Social Media The ever-changing landscape

sales coaching advice

With over 20 years of experience, mostly in senior roles, I have seen first-hand how sales & marketing has changed over time.

Sales & marketing is of course a constantly evolving environment and has always been quick to adopt new technologies and strategies in response to economic and social changes. The move from more aggressive and interruptive selling methods, such as cold calling and door knocking, was already well established long before Covid-19, and the adoption of a more informative and customer discovery-oriented approach was already long underway for most forward-looking organisations.

But what the pandemic has done is to make this approach a necessity rather than a choice. After all, you can hardly knock-on doors if there is no-one at the offices. 

Another factor in this has been the meteoric rise in the popularity and use of all social media platforms during the worldwide lockdowns… here are some interesting statistics to underline this point.

  • As of the start of 2021, there are 4.7 billion active internet users worldwide, accounting for about 60% of the total global population, and around 4 billion of those are active social media users, more than 80% of them.
  • LinkedIn is the 2nd largest B2B social media platform, and while Facebook does remain dominant for both B2B and B2C social media sales, The Business Insider Trust rankings rate LinkedIn as the world’s most trusted business social media platform while Facebook has dropped out of their Top 5 entirely.
  • LinkedIn added around 3.5 million unique registered UK users in 2020, breaking 30.9 million users worldwide, and cites that over 10% of the UK’s current working population now has an active LinkedIn profile.
  • Of that UK user base 58.3% are aged between 25 and 34 years old and 21% are aged between 35 to 54 years old.

That is a lot of engaged business owners and employees that trust LinkedIn as a source of information.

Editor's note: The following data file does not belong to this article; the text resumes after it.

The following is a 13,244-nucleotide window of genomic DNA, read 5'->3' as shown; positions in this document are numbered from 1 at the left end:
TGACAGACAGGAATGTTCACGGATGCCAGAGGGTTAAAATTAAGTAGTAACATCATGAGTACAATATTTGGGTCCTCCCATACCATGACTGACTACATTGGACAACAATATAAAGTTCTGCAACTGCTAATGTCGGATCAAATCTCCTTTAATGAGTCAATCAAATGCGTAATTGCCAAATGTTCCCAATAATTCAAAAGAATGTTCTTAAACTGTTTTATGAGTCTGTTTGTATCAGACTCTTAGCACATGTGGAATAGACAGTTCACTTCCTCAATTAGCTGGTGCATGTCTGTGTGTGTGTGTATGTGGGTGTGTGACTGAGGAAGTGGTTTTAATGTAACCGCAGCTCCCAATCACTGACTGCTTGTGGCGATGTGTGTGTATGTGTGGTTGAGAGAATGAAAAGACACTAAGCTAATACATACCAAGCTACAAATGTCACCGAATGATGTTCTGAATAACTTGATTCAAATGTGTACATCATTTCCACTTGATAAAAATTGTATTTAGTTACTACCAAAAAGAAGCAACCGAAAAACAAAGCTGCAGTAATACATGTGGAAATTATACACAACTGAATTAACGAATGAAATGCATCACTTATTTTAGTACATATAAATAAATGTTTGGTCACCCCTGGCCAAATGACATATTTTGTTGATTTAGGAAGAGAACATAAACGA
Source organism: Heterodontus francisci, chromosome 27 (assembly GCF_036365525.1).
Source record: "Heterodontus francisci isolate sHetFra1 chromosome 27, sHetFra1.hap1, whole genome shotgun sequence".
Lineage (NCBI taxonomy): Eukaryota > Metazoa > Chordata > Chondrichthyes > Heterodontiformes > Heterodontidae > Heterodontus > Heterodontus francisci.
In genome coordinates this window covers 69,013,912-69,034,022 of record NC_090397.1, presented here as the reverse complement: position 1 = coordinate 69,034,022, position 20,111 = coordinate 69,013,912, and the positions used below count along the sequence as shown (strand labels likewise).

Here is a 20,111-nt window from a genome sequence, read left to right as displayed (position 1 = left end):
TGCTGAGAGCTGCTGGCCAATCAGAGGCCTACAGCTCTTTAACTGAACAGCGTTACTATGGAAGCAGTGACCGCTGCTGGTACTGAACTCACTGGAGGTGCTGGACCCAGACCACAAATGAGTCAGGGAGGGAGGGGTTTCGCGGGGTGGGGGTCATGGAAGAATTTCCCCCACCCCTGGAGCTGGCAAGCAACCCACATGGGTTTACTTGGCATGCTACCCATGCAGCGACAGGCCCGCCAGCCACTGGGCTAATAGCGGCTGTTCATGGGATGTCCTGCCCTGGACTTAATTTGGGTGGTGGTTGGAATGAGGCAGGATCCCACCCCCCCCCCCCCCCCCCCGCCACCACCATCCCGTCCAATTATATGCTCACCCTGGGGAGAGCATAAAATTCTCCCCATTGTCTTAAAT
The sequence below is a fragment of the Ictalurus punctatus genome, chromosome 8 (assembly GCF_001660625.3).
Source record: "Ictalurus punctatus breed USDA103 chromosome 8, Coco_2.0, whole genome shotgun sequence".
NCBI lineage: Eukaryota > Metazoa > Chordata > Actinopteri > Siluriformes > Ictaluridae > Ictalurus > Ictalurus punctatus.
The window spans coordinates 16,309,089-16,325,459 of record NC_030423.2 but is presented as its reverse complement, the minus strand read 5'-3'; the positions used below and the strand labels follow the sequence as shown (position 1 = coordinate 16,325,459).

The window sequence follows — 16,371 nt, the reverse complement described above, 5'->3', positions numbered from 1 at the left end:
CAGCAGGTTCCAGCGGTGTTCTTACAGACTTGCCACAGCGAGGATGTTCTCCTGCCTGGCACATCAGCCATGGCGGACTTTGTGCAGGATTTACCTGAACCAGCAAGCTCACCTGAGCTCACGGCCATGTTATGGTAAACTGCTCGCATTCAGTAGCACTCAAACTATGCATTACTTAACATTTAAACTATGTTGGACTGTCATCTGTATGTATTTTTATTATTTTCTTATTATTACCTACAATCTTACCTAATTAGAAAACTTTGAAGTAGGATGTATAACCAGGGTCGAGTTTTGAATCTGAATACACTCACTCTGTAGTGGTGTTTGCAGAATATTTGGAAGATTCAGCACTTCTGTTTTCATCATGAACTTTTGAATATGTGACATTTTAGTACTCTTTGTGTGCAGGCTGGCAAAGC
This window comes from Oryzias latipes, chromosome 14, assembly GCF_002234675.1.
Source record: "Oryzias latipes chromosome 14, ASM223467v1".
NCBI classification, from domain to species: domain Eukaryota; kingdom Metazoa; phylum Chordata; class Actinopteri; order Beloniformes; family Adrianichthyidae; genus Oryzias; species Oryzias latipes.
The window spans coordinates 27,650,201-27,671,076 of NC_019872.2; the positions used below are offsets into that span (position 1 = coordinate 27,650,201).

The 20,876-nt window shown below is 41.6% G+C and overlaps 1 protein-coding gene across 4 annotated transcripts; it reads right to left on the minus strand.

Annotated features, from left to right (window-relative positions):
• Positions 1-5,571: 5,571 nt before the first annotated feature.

Statistics like these absolutely show that ignoring the potential of social media marketing is just not realistic for most businesses already and the value of a social media presence for your business is only going to rise going forward.

Who, if not you?

So, social media marketing is something that you should be incorporating into your business plan. But is it something you should be doing for yourself?

The answer in my experience is not necessarily.

Absolutely, you should be social marketing your business, but doing it yourself requires a level of commitment and time investment that will not work for everyone.

One of the first things you should consider is what your own time is worth and decide whether you would be better-served outsourcing to a social marketing professional instead.

To help you fill in the blanks in that calculation, let me tell you some more about our own decision-making process and the consequences.

Social media marketing, LinkedIn marketing specifically, takes up between 1 & 2 full days each week of my own time, and, truth be told, I should give it much more.

Why is this?

Commitment, the first thing that everyone should know about Social Marketing.

Social Marketing simply does not work if you dabble in it. In fact, to see any results at all requires a heavy and consistent investment of effort and time.

There is a direct correlation between engagement on Social Media and the amount and quality of the content that you put out. Nothing revolutionary in that of course, it only makes sense, the more informative and interesting content that you publish, the more you will get seen and the more people will engage with that content.